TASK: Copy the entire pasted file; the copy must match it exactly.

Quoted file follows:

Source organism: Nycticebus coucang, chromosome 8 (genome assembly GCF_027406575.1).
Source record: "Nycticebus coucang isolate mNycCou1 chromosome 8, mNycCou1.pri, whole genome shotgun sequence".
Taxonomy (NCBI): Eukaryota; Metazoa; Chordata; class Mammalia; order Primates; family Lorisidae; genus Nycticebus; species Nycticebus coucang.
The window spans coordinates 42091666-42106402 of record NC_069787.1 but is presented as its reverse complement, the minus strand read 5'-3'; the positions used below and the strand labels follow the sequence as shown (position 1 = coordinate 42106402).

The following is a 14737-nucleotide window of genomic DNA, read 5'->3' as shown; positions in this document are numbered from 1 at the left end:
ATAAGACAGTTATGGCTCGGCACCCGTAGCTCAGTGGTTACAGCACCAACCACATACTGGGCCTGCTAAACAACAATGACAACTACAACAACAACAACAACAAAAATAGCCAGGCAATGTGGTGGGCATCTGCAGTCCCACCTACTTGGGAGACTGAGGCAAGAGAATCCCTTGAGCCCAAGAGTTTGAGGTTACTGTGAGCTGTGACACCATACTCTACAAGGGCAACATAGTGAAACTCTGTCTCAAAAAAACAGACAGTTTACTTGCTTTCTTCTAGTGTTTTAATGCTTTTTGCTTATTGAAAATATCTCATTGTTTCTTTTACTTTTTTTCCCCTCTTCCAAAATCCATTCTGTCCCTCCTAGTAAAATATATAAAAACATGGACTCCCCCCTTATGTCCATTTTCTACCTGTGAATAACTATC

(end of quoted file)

Source organism: Nycticebus coucang, chromosome 8 (genome assembly GCF_027406575.1).
Source record: "Nycticebus coucang isolate mNycCou1 chromosome 8, mNycCou1.pri, whole genome shotgun sequence".
Taxonomy (NCBI): Eukaryota; Metazoa; Chordata; class Mammalia; order Primates; family Lorisidae; genus Nycticebus; species Nycticebus coucang.
The window spans coordinates 42091666-42106402 of record NC_069787.1 but is presented as its reverse complement, the minus strand read 5'-3'; the positions used below and the strand labels follow the sequence as shown (position 1 = coordinate 42106402).

The following is a 14737-nucleotide window of genomic DNA, read 5'->3' as shown; positions in this document are numbered from 1 at the left end:
ATAAGACAGTTATGGCTCGGCACCCGTAGCTCAGTGGTTACAGCACCAACCACATACTGGGCCTGCTAAACAACAATGACAACTACAACAACAACAACAACAAAAATAGCCAGGCAATGTGGTGGGCATCTGCAGTCCCACCTACTTGGGAGACTGAGGCAAGAGAATCCCTTGAGCCCAAGAGTTTGAGGTTACTGTGAGCTGTGACACCATACTCTACAAGGGCAACATAGTGAAACTCTGTCTCAAAAAAACAGACAGTTTACTTGCTTTCTTCTAGTGTTTTAATGCTTTTTGCTTATTGAAAATATCTCATTGTTTCTTTTACTTTTTTTCCCCTCTTCCAAAATCCATTCTGTCCCTCCTAGTAAAATATATAAAAACATGGACTCCCCCCTTATGTCCATTTTCTACCTGTGAATAACTATC